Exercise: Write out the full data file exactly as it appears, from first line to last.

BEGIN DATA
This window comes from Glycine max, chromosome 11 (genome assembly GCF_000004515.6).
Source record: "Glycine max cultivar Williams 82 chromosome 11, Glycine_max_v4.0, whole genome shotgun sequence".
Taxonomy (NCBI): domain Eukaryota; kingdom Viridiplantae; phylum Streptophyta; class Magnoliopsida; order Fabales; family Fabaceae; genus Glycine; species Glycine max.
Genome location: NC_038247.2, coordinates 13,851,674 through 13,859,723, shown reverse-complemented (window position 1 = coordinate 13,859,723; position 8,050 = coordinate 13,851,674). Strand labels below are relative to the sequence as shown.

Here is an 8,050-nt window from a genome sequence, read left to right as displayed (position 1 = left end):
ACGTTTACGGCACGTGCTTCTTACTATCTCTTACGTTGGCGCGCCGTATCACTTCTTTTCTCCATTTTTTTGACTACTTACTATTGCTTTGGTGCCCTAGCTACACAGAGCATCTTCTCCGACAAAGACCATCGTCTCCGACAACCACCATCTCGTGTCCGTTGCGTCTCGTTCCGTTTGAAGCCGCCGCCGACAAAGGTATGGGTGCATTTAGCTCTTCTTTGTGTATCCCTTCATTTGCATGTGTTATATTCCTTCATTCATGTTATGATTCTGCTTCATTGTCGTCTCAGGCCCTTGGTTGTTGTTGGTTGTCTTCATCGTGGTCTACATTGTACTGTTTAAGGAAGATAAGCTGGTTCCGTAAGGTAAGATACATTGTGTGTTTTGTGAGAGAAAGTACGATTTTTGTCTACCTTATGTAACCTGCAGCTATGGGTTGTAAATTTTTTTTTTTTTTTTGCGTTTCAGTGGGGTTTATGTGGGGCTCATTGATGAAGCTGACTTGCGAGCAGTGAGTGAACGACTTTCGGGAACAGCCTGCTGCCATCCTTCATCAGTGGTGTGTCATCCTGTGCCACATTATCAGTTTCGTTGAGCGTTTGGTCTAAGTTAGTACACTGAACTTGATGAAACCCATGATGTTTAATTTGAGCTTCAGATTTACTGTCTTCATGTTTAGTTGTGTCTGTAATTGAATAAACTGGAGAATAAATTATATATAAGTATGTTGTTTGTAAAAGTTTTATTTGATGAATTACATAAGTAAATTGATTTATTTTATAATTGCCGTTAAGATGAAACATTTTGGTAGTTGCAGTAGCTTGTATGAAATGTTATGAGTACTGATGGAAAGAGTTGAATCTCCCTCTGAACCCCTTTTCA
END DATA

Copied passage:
This window comes from Glycine max, chromosome 11 (genome assembly GCF_000004515.6).
Source record: "Glycine max cultivar Williams 82 chromosome 11, Glycine_max_v4.0, whole genome shotgun sequence".
Taxonomy (NCBI): domain Eukaryota; kingdom Viridiplantae; phylum Streptophyta; class Magnoliopsida; order Fabales; family Fabaceae; genus Glycine; species Glycine max.
Genome location: NC_038247.2, coordinates 13,851,674 through 13,859,723, shown reverse-complemented (window position 1 = coordinate 13,859,723; position 8,050 = coordinate 13,851,674). Strand labels below are relative to the sequence as shown.

Here is an 8,050-nt window from a genome sequence, read left to right as displayed (position 1 = left end):
ACGTTTACGGCACGTGCTTCTTACTATCTCTTACGTTGGCGCGCCGTATCACTTCTTTTCTCCATTTTTTTGACTACTTACTATTGCTTTGGTGCCCTAGCTACACAGAGCATCTTCTCCGACAAAGACCATCGTCTCCGACAACCACCATCTCGTGTCCGTTGCGTCTCGTTCCGTTTGAAGCCGCCGCCGACAAAGGTATGGGTGCATTTAGCTCTTCTTTGTGTATCCCTTCATTTGCATGTGTTATATTCCTTCATTCATGTTATGATTCTGCTTCATTGTCGTCTCAGGCCCTTGGTTGTTGTTGGTTGTCTTCATCGTGGTCTACATTGTACTGTTTAAGGAAGATAAGCTGGTTCCGTAAGGTAAGATACATTGTGTGTTTTGTGAGAGAAAGTACGATTTTTGTCTACCTTATGTAACCTGCAGCTATGGGTTGTAAATTTTTTTTTTTTTTTTGCGTTTCAGTGGGGTTTATGTGGGGCTCATTGATGAAGCTGACTTGCGAGCAGTGAGTGAACGACTTTCGGGAACAGCCTGCTGCCATCCTTCATCAGTGGTGTGTCATCCTGTGCCACATTATCAGTTTCGTTGAGCGTTTGGTCTAAGTTAGTACACTGAACTTGATGAAACCCATGATGTTTAATTTGAGCTTCAGATTTACTGTCTTCATGTTTAGTTGTGTCTGTAATTGAATAAACTGGAGAATAAATTATATATAAGTATGTTGTTTGTAAAAGTTTTATTTGATGAATTACATAAGTAAATTGATTTATTTTATAATTGCCGTTAAGATGAAACATTTTGGTAGTTGCAGTAGCTTGTATGAAATGTTATGAGTACTGATGGAAAGAGTTGAATCTCCCTCTGAACCCCTTTTCA